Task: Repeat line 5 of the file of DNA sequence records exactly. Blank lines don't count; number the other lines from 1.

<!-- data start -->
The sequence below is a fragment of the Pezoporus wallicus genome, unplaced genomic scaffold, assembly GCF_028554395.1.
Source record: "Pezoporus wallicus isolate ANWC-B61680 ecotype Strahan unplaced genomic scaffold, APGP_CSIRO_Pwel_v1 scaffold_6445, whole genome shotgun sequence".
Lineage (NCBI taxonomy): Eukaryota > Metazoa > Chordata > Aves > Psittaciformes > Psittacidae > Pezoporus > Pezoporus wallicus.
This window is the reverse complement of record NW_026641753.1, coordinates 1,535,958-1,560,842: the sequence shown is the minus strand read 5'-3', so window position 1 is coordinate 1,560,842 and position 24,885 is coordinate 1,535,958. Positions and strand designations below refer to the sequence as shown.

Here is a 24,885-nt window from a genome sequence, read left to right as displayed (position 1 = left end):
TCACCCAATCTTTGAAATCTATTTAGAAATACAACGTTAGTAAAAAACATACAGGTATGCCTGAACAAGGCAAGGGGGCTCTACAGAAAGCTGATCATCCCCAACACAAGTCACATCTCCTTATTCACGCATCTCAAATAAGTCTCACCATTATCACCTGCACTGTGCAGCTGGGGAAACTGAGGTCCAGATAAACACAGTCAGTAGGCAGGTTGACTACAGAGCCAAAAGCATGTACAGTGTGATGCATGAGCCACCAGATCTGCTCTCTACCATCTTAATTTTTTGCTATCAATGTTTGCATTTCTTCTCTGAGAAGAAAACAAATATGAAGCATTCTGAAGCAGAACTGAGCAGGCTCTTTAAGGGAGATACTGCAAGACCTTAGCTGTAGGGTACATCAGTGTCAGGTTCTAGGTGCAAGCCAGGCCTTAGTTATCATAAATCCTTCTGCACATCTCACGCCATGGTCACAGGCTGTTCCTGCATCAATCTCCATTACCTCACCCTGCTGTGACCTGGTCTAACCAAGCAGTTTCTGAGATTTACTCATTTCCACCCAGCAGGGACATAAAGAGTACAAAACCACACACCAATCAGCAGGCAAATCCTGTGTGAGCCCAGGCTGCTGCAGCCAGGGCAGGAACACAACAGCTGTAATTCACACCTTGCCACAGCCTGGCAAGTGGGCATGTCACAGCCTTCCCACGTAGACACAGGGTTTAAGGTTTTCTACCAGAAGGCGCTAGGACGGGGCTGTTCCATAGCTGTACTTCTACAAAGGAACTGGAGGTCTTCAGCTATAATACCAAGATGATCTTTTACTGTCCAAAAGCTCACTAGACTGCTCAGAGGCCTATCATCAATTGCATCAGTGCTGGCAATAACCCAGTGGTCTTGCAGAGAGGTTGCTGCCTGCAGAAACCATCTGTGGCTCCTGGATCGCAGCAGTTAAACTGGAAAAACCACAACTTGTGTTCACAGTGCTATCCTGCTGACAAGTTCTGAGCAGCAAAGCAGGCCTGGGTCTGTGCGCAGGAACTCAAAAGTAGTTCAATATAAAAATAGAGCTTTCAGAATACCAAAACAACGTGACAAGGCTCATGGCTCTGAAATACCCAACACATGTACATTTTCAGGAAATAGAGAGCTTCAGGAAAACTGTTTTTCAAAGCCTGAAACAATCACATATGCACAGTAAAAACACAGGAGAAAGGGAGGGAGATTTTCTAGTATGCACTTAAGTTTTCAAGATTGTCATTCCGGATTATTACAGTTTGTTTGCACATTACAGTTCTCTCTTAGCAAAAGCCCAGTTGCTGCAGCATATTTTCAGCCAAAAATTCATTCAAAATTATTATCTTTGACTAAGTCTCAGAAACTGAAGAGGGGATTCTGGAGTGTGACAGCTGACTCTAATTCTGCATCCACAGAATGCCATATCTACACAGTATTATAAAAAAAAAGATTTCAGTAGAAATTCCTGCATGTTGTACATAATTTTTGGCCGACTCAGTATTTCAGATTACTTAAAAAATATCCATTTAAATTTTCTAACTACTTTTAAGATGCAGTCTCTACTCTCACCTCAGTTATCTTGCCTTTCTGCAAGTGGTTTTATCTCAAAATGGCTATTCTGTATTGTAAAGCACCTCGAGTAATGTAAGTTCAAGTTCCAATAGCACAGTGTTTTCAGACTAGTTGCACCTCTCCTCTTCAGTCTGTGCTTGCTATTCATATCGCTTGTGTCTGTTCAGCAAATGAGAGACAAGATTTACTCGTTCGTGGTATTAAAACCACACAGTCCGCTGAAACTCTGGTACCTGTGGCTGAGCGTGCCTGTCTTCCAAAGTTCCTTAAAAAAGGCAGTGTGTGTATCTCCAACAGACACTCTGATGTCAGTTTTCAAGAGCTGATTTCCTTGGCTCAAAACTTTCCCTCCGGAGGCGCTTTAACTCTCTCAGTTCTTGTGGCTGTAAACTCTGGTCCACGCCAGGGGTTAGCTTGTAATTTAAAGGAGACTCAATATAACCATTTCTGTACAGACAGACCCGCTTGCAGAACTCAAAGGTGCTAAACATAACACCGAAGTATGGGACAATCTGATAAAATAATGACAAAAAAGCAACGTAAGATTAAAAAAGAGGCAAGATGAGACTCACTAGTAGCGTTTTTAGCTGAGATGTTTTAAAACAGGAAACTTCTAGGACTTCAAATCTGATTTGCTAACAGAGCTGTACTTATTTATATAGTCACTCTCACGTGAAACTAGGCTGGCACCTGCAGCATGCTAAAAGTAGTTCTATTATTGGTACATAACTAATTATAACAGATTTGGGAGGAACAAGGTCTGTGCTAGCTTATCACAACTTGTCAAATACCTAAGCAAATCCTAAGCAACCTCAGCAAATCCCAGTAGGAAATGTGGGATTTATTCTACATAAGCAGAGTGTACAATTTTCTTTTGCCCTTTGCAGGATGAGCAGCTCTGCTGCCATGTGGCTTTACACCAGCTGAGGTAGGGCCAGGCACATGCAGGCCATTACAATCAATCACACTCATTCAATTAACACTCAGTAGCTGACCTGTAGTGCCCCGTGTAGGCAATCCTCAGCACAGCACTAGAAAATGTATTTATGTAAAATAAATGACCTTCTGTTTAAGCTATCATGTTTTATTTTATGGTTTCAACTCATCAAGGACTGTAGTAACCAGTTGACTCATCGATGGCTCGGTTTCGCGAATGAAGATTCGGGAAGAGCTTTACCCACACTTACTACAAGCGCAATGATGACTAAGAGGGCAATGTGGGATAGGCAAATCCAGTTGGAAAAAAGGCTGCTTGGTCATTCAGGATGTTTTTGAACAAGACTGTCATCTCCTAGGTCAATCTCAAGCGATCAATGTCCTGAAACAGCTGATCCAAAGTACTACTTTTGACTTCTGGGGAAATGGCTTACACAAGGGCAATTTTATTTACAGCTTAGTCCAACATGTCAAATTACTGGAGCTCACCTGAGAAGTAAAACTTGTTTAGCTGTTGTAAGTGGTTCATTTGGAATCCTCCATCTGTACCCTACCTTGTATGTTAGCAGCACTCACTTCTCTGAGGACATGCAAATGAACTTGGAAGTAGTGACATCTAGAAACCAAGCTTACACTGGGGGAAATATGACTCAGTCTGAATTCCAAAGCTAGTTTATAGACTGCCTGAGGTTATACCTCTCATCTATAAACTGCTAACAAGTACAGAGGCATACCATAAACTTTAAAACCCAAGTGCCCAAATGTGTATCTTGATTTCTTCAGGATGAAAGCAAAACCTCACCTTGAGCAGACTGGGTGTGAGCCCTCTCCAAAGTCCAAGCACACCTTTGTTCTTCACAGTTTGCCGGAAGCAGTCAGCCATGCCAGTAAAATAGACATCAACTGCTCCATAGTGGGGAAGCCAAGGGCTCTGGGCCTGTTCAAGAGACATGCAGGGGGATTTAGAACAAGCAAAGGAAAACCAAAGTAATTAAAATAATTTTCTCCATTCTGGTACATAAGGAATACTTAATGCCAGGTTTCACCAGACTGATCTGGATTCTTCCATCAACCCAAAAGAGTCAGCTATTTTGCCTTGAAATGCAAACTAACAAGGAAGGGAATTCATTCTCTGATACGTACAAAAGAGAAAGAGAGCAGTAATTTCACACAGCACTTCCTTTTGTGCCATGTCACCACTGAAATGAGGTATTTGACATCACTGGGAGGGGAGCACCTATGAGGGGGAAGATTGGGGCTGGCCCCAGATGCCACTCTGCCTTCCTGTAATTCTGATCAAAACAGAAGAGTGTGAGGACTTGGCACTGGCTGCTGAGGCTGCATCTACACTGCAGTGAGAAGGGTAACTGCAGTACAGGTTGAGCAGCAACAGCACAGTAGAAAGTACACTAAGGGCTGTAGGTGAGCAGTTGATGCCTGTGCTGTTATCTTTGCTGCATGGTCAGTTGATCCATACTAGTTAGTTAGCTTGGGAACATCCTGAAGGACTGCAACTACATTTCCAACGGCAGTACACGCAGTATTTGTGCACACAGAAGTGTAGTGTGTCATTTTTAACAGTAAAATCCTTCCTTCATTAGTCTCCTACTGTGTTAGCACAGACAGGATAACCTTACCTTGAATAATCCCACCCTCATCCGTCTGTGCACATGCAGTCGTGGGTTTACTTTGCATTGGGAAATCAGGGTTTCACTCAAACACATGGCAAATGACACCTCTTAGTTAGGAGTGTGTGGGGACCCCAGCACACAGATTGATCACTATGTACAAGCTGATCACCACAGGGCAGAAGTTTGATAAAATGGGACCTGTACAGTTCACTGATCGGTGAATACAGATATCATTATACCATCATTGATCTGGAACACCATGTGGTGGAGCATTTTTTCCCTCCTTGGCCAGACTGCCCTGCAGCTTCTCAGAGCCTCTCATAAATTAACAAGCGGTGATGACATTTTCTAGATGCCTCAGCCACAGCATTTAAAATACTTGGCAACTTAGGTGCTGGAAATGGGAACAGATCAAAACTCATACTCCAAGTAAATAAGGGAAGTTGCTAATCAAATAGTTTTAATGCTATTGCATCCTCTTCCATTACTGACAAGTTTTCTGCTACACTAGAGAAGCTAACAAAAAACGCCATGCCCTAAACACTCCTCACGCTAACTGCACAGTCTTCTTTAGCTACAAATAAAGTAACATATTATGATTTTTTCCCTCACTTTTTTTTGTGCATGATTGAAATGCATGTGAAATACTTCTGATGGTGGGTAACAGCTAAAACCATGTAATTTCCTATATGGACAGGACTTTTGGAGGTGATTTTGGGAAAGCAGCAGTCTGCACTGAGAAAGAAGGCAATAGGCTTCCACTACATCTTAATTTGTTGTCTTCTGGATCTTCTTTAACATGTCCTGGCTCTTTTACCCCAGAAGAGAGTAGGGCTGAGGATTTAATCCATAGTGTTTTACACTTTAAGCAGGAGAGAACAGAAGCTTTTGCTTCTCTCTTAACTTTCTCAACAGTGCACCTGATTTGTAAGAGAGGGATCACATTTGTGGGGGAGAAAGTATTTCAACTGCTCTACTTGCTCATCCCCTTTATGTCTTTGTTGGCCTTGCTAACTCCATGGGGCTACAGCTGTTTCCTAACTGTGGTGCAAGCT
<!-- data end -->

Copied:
Here is a 24,885-nt window from a genome sequence, read left to right as displayed (position 1 = left end):